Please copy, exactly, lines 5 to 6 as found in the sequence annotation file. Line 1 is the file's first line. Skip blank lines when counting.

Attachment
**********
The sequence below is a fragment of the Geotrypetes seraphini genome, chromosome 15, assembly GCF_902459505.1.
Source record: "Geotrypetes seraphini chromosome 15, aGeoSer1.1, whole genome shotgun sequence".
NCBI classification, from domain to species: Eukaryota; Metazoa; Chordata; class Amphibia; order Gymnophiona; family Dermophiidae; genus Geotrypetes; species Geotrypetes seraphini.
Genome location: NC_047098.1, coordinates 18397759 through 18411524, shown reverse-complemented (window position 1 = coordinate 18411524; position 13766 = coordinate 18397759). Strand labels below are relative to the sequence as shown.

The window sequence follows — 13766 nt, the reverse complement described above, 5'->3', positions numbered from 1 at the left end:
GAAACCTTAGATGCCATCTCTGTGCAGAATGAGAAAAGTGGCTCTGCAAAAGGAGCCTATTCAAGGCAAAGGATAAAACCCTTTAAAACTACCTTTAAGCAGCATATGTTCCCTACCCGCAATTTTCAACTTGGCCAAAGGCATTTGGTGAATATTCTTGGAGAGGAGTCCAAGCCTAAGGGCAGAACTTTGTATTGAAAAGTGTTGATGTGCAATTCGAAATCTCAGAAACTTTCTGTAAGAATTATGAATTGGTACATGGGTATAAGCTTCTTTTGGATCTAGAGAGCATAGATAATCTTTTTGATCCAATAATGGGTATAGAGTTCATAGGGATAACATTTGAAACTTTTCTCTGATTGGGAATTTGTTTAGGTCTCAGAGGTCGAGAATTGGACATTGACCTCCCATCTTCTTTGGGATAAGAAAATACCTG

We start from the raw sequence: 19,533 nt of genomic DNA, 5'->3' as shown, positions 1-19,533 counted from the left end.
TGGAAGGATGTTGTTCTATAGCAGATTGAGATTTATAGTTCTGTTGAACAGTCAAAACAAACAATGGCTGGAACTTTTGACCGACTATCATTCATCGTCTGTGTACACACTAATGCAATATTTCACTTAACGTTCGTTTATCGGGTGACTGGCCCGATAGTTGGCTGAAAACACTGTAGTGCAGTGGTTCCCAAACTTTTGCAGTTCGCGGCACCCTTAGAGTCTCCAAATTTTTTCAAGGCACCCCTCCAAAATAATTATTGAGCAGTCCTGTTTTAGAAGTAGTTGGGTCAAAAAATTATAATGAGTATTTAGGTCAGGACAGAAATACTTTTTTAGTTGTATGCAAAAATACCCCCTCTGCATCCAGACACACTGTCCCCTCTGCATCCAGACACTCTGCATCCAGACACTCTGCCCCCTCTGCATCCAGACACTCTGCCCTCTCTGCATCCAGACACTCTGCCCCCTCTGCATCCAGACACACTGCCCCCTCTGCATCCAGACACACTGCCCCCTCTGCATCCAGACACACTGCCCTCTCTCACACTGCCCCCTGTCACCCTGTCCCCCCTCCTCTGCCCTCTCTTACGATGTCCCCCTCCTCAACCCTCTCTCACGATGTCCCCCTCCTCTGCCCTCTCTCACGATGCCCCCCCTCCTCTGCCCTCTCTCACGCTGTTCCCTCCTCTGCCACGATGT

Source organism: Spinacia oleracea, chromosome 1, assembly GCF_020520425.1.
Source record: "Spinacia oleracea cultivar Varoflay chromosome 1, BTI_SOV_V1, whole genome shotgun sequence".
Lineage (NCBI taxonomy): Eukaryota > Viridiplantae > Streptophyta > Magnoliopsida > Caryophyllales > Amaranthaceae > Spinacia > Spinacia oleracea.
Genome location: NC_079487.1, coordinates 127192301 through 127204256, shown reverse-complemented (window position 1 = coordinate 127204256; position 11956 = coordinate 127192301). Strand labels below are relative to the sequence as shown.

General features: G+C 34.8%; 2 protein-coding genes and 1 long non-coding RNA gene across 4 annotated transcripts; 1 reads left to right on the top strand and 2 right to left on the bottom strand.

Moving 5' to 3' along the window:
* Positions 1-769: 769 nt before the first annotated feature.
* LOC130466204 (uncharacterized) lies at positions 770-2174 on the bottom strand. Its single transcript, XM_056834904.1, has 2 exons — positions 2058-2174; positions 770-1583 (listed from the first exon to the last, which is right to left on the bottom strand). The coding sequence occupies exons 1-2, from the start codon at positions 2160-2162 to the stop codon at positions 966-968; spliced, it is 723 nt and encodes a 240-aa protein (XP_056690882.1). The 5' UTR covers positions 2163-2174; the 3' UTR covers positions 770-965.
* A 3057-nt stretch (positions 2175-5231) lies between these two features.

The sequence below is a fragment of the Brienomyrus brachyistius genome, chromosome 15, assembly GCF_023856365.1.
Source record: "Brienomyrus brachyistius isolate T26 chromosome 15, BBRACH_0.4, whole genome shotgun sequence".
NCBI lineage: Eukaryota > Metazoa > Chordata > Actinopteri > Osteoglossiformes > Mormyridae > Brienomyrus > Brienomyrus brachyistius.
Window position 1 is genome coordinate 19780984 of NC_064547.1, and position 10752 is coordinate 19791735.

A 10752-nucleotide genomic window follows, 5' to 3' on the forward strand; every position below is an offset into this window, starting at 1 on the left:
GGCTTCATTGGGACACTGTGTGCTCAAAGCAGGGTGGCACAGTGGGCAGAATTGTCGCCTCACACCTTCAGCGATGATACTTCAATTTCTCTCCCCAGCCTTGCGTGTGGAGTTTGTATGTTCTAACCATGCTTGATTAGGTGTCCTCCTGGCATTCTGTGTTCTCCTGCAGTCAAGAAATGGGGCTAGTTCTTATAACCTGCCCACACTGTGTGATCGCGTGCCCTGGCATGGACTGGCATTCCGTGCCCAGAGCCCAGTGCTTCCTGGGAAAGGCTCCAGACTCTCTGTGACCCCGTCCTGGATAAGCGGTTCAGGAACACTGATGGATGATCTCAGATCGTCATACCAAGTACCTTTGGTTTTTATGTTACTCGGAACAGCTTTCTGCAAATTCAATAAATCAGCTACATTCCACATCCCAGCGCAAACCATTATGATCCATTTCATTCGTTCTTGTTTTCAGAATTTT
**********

The window sequence follows — 13766 nt, the reverse complement described above, 5'->3', positions numbered from 1 at the left end:
GAAACCTTAGATGCCATCTCTGTGCAGAATGAGAAAAGTGGCTCTGCAAAAGGAGCCTATTCAAGGCAAAGGATAAAACCCTTTAAAACTACCTTTAAGCAGCATATGTTCCCTACCCGCAATTTTCAACTTGGCCAAAGGCATTTGGTGAATATTCTTGGAGAGGAGTCCAAGCCTAAGGGCAGAACTTTGTATTGAAAAGTGTTGATGTGCAATTCGAAATCTCAGAAACTTTCTGTAAGAATTATGAATTGGTACATGGGTATAAGCTTCTTTTGGATCTAGAGAGCATAGATAATCTTTTTGATCCAATAATGGGTATAGAGTTCATAGGGATAACATTTGAAACTTTTCTCTGATTGGGAATTTGTTTAGGTCTCAGAGGTCGAGAATTGGACATTGACCTCCCATCTTCTTTGGGATAAGAAAATACCTG